The pollution of Lake Erie continues to be a stain on the administration of Ohio Gov. John Kasich.
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Gov. John Kasich’s proposal to address Lake Erie’s toxic algae crisis includes necessary resources to address the pollution that is fouling the lake, but it is not sufficient to get the job done.
The governor says he is frustrated by inaction in the General Assembly and resolute despite resistance from his own Soil and Water Conservation Commission over his plan to designate eight watersheds or portions of watersheds in the Maumee River basin with high levels of the algae-feeding phosphorous as “distressed.”
The “distressed” designation — should the governor prevail — would trigger new rules for agriculture, which is the source of a large majority of the nutrients flowing from the Maumee into the lake, where they fuel toxic algae blooms every summer. The rules will affect everything from the storage and handling of agricultural nutrient sources to practices aimed at preventing erosion from farm fields into waterways.
The governor also has signed a bill sponsored by state Sen. Randy Gardner (R., Bowling Green) that will provide $36 million to help address the algae problem, including some money to help farmers buy equipment and take other steps to reduce fertilizer runoff.
All of this sounds good, except the governor’s plan does not have any teeth. Farmers who continue to pollute can face civil penalties under this plan. That is a far cry from the enforcement that is going to be necessary to save the lake.
For evidence that voluntary measures — no matter how well funded — are not going to be enough to save the lake, Mr. Kasich does not need to look any further than his own administration’s science.
For years, the Kasich administration insisted that voluntary measures were all that were required to reduce pollution killing the lake. But in April, the Ohio Environmental Protection Agency released a report that shows that for the last five years, voluntary efforts to reduce the pollution flowing into the Maumee River have had no measurable effect.
The prospect of reaching the goal of reducing the phosphorus runoff 20 percent by 2020 and 40 percent by 2025 is nil. We have made no progress toward that.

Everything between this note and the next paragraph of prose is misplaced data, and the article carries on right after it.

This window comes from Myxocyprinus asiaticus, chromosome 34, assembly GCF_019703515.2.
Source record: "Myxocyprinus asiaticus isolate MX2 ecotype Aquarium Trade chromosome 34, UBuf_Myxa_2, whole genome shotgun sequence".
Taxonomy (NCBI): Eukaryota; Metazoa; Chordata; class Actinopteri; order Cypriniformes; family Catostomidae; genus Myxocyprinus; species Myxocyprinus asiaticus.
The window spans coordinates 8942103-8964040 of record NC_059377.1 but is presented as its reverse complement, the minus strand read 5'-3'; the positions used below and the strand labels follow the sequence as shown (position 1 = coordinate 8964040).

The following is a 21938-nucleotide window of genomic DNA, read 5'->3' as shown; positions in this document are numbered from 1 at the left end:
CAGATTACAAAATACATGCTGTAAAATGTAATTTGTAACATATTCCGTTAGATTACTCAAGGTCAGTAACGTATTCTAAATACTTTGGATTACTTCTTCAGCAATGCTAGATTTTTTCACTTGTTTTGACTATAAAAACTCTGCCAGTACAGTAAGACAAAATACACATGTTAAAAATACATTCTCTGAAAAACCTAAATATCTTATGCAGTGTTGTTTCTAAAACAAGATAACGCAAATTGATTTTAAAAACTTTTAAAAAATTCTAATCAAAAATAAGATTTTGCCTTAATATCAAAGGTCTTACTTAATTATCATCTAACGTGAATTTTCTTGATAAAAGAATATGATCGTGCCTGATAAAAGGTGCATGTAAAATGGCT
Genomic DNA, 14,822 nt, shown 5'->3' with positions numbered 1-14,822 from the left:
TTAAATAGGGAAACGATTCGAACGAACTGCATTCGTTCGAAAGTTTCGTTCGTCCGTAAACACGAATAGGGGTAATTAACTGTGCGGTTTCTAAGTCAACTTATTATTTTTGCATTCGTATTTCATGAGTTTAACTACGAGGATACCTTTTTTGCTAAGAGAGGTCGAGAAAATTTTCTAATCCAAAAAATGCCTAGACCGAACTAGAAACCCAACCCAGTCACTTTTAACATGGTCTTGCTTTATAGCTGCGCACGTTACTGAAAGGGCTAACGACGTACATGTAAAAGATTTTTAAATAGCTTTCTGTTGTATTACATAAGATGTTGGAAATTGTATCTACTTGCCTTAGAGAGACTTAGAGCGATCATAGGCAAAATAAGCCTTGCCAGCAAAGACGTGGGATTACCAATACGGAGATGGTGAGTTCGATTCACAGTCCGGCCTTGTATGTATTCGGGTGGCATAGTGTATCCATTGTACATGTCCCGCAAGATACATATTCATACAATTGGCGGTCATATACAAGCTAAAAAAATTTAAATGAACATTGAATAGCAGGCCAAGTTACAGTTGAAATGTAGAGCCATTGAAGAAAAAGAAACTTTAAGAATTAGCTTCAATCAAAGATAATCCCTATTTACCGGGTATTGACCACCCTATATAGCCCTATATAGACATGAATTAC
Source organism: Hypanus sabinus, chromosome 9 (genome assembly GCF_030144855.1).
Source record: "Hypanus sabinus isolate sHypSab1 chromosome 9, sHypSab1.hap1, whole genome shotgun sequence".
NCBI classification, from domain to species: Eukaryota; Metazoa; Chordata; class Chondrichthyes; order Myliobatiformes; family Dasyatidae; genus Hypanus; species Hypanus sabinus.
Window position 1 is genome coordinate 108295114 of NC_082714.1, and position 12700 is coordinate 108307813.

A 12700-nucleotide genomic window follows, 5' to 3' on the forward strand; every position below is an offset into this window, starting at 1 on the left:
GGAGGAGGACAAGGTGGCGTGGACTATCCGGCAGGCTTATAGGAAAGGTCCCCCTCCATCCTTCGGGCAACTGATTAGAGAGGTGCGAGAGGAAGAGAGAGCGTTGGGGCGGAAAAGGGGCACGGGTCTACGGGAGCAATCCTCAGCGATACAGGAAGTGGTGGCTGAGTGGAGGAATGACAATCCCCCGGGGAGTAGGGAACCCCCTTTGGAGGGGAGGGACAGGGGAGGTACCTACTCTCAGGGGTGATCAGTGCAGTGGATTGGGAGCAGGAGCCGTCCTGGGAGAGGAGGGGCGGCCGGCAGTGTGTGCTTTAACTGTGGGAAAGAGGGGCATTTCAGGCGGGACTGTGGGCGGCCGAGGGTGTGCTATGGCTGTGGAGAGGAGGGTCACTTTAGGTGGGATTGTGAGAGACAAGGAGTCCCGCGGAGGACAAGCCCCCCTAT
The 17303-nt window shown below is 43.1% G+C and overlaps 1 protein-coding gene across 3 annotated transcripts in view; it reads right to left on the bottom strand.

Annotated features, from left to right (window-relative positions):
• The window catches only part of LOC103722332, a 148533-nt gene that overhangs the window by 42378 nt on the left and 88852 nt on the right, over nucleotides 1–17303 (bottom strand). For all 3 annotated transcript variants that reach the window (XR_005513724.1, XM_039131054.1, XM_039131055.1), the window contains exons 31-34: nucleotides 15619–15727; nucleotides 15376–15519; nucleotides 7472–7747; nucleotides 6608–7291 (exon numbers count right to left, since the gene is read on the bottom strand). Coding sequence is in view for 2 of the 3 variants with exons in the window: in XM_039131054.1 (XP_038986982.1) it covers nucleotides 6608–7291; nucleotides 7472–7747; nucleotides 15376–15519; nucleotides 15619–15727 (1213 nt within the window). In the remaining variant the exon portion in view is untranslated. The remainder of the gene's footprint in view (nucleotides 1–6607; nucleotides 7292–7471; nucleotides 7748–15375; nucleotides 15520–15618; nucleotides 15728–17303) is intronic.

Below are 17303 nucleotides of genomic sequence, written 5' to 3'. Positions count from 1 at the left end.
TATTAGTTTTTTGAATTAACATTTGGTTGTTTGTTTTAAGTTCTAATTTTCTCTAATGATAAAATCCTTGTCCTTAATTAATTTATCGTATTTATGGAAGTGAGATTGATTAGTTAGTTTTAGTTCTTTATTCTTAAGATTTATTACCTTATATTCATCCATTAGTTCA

As authorities learned with the now-successful Chesapeake Bay cleanup, pollution levels do not begin to fall until there are specific and strictly enforced limits on them. This can only come after Ohio commissions a pollution inventory to track exactly where the algae-feeding phosphorus is coming from and then sets total daily maximum loads for the nutrients.
Federal Judge James Carr, who is presiding over the lawsuit seeking to force better enforcement of environmental laws in the Lake Erie case, has ordered state and federal authorities to give him an update on progress next month. Observers believe the judge may order a detailed pollution study and/or set limits himself if he is not pleased with that update.
The Department of Justice has filed a motion arguing that the judge has no authority to create those limits, setting the stage for a potential legal showdown.
Meanwhile, algae has been spotted forming already on Lake Erie this year, even earlier than it appeared last summer. We are no closer to eliminating the threat algae poses to Ohio’s $14 billion a year tourism industry, to the drinking water for Toledo’s 500,000 water customers, or to the economic development and quality of life in northwest Ohio.
Ohio desperately needs a pollution diet. As any dieter knows, cutting calories means getting real about how many you’re eating and where they’re coming from. And willpower often is not enough to guarantee you can stick to a diet.
Governor Kasich must understand that his work is not done. Condemning Lake Erie to remain polluted for years to come would be a terrible legacy. The governor must take the inevitable — though politically tough — next step and proceed toward real pollution limits that will save the lake.
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